Introducing Greg Norman’s Doonbeg and the Majestic Old Head Of Kinsale
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For more on Doonbeg and the Old Head of Kinsale, please click here.
Special to IrelandGolf.com
“Imagination is the beginning of creation. You imagine what you desire; you will what you imagine; and at last you create what you will” – and so the words of Irelands famous play write George Bernard Shaw would seem to have informed Greg Norman’s latest creation, Doonbeg. Norman imagined a landscape of unparallel beauty untouched by the influence of man, he desired a land of innocence to be molded by a vision, he willed to create a testimony to the game of golf and so the golf links of Doonbeg was born.
Nestled between Ballybunion and Lahinch the links of Doonbeg is being hailed as “the most original links course ever built.” Located in County Clare, Doonbeg Golf Club encircles 1 ½ miles of crescent-shaped beach along the Atlantic Ocean. Developed by Kiawah Development Partners of South Carolina, the course was officially opened in July 2002. Norman himself while espousing the virtues of the course said, “This is a course I want to be identified with, one that I will be able to say with great pride, ‘I did this one’.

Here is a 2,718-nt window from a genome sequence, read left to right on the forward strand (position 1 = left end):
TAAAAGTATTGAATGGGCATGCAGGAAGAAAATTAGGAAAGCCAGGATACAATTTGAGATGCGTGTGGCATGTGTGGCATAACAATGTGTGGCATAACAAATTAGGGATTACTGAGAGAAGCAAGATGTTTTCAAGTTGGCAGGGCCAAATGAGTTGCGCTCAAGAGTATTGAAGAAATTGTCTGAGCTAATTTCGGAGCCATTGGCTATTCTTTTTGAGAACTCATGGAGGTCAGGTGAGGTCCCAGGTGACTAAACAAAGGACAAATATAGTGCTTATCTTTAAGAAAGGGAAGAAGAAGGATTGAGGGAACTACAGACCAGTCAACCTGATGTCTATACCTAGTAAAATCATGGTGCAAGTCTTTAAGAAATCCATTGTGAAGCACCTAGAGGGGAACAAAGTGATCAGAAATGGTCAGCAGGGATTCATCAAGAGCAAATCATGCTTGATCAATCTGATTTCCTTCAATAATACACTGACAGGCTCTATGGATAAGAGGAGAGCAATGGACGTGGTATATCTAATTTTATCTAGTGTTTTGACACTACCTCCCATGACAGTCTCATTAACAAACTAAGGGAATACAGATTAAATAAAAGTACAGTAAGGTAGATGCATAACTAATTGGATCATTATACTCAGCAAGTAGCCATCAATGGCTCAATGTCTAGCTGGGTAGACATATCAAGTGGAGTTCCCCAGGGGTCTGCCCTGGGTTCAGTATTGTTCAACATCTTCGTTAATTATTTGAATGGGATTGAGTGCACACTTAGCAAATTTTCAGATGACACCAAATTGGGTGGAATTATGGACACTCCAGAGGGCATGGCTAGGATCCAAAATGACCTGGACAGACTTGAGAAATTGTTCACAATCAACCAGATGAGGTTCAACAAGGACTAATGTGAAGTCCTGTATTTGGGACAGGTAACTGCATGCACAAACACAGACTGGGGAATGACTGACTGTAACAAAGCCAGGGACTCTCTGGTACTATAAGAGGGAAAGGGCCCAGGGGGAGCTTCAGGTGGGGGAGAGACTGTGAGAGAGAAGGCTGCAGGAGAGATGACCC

The course a par-72 plays along 6,885-yards and is designed as a simple concentric loop of 9 holes out and 9 holes back. The landscape, which is defined by the ocean and given character by time – plays host to marram-grass dunes of some 100 feet in height standing as monuments to the past. In keeping with Norman’s laissez-faire principals and ‘least disturbance’ philosophy the bellow of the bulldozers were rarely heard in the tranquil setting. Incredible twelve of Doonbegs fairways were simply mowed while the undulations of the greens follow the natural lie of the land. The result of Norman’s temperance and mother nature is a quite uncommon combination; five par-3s and five par 5s.